Most of us bingeing Bridgerton, Inventing Anna, or Is it Cake? on Netflix didn't just like these series, we loved them; however, we could express only mild enthusiasm with a thumbs up rating. That's now changed, with Netflix introducing a new 'two thumbs up' rating to signify that you 'love this!'.
Netflix teased the new feature a few weeks back, but now it's live globally on the web, iOS, Android, and on your streaming devices. Plus we finally have more information about how Netflix is using 'love this!', how that rating's algorithmic impact might differ from a mere single thumbs up, and what the future might hold.
In a blog post discussing the change, Netflix Director of Product Innovation Christine Doig-Cardet explained why the streaming behemoth added another rating tier.
"Our current Thumbs Up and Thumbs Down buttons are a good way for you to tell us how you feel about a series or film, and in return, you get a profile that’s better personalized to your taste," Doig-Cardet said. "However, we’ve learned over time that these feelings can go beyond a simple like or dislike. Providing an additional way to tell us when you’re really into something means a profile with recommendations that better reflect what you enjoy."
A single thumbs up rating will still help Netflix tailor recommendations, but a double thumbs-up will help Netflix refine the recommendations even further. "For example," wrote Doig-Cardet, "if you loved Bridgerton, you might see even more shows or films starring the cast, or from Shondaland [the production company of Bridgerton showrunner Shonda Rhimes]."
“This feature," a Netflix spokesperson told TechRadar, "I would liken it to turning up the volume on your dial for a song you really love.”
The 'love this!' rating is not suddenly the predominant viewing preference indicator. It's simply another signal among many to tell Netflix what you really love so they can show you what you really want, noted the spokesperson. So you won't just see the best shows on Netflix but the best for you.
Among the signals Netflix still looks at is how you interact with shows you're watching or not watching. When you use 'Play Something,' for instance, hitting 'Next' as soon as a show starts to play lets Netflix know that you really don't like that content.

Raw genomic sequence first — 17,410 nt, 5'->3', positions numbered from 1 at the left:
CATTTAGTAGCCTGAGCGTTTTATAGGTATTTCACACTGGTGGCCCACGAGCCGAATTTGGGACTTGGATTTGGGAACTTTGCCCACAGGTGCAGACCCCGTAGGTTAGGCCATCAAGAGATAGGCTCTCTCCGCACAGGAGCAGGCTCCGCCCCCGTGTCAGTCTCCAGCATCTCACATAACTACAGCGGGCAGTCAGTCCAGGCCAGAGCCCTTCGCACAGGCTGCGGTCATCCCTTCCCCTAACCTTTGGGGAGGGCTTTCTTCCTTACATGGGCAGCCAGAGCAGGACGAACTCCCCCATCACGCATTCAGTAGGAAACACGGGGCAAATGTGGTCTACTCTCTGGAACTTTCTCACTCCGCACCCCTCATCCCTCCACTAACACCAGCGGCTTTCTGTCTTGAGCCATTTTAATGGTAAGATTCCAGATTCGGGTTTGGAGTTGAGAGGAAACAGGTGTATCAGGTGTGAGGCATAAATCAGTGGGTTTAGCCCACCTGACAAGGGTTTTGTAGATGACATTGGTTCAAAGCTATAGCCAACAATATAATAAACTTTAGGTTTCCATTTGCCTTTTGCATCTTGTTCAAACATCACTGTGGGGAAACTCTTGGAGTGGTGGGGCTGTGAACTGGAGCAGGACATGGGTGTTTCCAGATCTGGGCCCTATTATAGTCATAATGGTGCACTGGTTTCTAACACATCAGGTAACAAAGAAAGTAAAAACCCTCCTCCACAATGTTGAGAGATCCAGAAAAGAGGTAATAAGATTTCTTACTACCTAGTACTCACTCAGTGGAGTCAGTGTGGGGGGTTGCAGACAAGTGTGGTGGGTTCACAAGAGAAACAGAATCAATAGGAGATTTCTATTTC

The new rating isn't hard to find. Open any Netflix show and you'll see the original thumbs-up rating option. On the desktop, we could hover over that icon to see thumbs down ('not for me'), thumbs up ('I like this'), and the new two thumbs up ('love this!').
The rating options are available on all shows and can be changed at any time, which might encourage you to go back and rerate Squid Game.
It won't save a show
No matter how much you love a series, even using the new two thumbs up rating won't save your favorite Netflix shows.
"No. Ultimately, as you know, our content team is amazing," Netflix told us. "Much of that decision-making is rooted in art and science and instinct and it will remain that way."
But there is a chance of tangential impact if Netflix goes ahead with another idea, which is to use the double thumbs up rating to drive an entire row of "Most loved stuff this week." After all, if you see what everyone else is really loving, then you might decide to watch that over something people simply 'like'.
If part of Netflix's decision-making is rooted in science, and a piece of that science is viewers... well, then it does seem possible that Loving content might someday lead to saving it.
Netflix's 'love this!' rating option is just the beginning of what could be a year of personalization changes.
"We’re really excited about this," noted the Netflix spokesperson. It's the "first update in five years to the thumb rating system, [and] the first out the gate this year for us."
Which means there's more to come. Netflix's goal is to give members more control over their viewing experience.
"We really want to introduce more personalization features this year," said the Netflix spokesperson. "You’ll see a lot more from us this year in this space."
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A 35-year industry veteran and award-winning journalist, Lance has covered technology since PCs were the size of suitcases and “on line” meant “waiting.” He’s a former Lifewire Editor-in-Chief, Mashable Editor-in-Chief, and, before that, Editor in Chief of PCMag.com and Senior Vice President of Content for Ziff Davis, Inc. He also wrote a popular, weekly tech column for Medium called The Upgrade.
Lance Ulanoff makes frequent appearances on national, international, and local news programs including Live with Kelly and Ryan, Fox News, Fox Business, the Today Show, Good Morning America, CNBC, CNN, and the BBC.